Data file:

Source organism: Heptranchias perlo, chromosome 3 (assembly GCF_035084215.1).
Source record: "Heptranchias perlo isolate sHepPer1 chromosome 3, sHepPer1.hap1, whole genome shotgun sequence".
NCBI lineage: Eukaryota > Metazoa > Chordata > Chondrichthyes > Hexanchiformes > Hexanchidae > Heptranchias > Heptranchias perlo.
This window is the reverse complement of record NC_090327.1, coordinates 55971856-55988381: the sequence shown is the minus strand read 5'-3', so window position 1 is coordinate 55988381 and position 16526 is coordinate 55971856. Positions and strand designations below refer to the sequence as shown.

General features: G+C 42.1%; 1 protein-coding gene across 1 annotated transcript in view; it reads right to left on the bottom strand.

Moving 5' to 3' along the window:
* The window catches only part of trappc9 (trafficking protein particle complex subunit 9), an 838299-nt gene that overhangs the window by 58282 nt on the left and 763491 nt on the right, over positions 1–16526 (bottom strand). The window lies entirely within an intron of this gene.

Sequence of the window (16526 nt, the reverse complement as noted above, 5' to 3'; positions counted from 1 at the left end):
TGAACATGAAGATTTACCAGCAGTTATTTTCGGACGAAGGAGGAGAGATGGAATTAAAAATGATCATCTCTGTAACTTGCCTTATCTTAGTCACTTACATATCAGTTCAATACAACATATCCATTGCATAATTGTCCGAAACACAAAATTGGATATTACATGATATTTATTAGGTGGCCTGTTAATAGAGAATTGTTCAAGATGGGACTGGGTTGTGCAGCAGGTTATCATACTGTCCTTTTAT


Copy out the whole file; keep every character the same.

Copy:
Source organism: Heptranchias perlo, chromosome 3 (assembly GCF_035084215.1).
Source record: "Heptranchias perlo isolate sHepPer1 chromosome 3, sHepPer1.hap1, whole genome shotgun sequence".
NCBI lineage: Eukaryota > Metazoa > Chordata > Chondrichthyes > Hexanchiformes > Hexanchidae > Heptranchias > Heptranchias perlo.
This window is the reverse complement of record NC_090327.1, coordinates 55971856-55988381: the sequence shown is the minus strand read 5'-3', so window position 1 is coordinate 55988381 and position 16526 is coordinate 55971856. Positions and strand designations below refer to the sequence as shown.

General features: G+C 42.1%; 1 protein-coding gene across 1 annotated transcript in view; it reads right to left on the bottom strand.

Moving 5' to 3' along the window:
* The window catches only part of trappc9 (trafficking protein particle complex subunit 9), an 838299-nt gene that overhangs the window by 58282 nt on the left and 763491 nt on the right, over positions 1–16526 (bottom strand). The window lies entirely within an intron of this gene.

Sequence of the window (16526 nt, the reverse complement as noted above, 5' to 3'; positions counted from 1 at the left end):
TGAACATGAAGATTTACCAGCAGTTATTTTCGGACGAAGGAGGAGAGATGGAATTAAAAATGATCATCTCTGTAACTTGCCTTATCTTAGTCACTTACATATCAGTTCAATACAACATATCCATTGCATAATTGTCCGAAACACAAAATTGGATATTACATGATATTTATTAGGTGGCCTGTTAATAGAGAATTGTTCAAGATGGGACTGGGTTGTGCAGCAGGTTATCATACTGTCCTTTTAT